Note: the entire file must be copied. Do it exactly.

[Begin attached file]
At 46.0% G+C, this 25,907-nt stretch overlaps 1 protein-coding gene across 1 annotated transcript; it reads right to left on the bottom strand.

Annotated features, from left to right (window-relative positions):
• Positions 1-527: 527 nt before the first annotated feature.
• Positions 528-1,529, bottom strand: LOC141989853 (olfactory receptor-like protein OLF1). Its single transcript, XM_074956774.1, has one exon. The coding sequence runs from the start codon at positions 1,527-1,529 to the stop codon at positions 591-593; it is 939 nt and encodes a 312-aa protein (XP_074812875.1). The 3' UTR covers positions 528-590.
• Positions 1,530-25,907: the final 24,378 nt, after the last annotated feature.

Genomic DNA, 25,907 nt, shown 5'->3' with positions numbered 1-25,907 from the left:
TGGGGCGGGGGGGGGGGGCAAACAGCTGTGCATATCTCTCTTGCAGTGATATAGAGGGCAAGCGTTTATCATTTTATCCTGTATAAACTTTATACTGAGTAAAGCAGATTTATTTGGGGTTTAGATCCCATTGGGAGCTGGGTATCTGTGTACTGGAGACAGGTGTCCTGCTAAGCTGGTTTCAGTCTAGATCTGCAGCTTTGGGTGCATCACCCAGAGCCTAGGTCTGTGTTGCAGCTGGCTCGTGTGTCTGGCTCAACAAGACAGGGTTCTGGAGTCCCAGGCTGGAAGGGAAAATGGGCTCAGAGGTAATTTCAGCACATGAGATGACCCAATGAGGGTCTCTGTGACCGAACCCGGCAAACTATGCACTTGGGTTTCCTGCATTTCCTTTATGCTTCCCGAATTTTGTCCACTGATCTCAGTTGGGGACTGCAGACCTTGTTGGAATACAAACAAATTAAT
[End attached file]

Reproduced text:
At 46.0% G+C, this 25,907-nt stretch overlaps 1 protein-coding gene across 1 annotated transcript; it reads right to left on the bottom strand.

Annotated features, from left to right (window-relative positions):
• Positions 1-527: 527 nt before the first annotated feature.
• Positions 528-1,529, bottom strand: LOC141989853 (olfactory receptor-like protein OLF1). Its single transcript, XM_074956774.1, has one exon. The coding sequence runs from the start codon at positions 1,527-1,529 to the stop codon at positions 591-593; it is 939 nt and encodes a 312-aa protein (XP_074812875.1). The 3' UTR covers positions 528-590.
• Positions 1,530-25,907: the final 24,378 nt, after the last annotated feature.

Genomic DNA, 25,907 nt, shown 5'->3' with positions numbered 1-25,907 from the left:
TGGGGCGGGGGGGGGGGGCAAACAGCTGTGCATATCTCTCTTGCAGTGATATAGAGGGCAAGCGTTTATCATTTTATCCTGTATAAACTTTATACTGAGTAAAGCAGATTTATTTGGGGTTTAGATCCCATTGGGAGCTGGGTATCTGTGTACTGGAGACAGGTGTCCTGCTAAGCTGGTTTCAGTCTAGATCTGCAGCTTTGGGTGCATCACCCAGAGCCTAGGTCTGTGTTGCAGCTGGCTCGTGTGTCTGGCTCAACAAGACAGGGTTCTGGAGTCCCAGGCTGGAAGGGAAAATGGGCTCAGAGGTAATTTCAGCACATGAGATGACCCAATGAGGGTCTCTGTGACCGAACCCGGCAAACTATGCACTTGGGTTTCCTGCATTTCCTTTATGCTTCCCGAATTTTGTCCACTGATCTCAGTTGGGGACTGCAGACCTTGTTGGAATACAAACAAATTAAT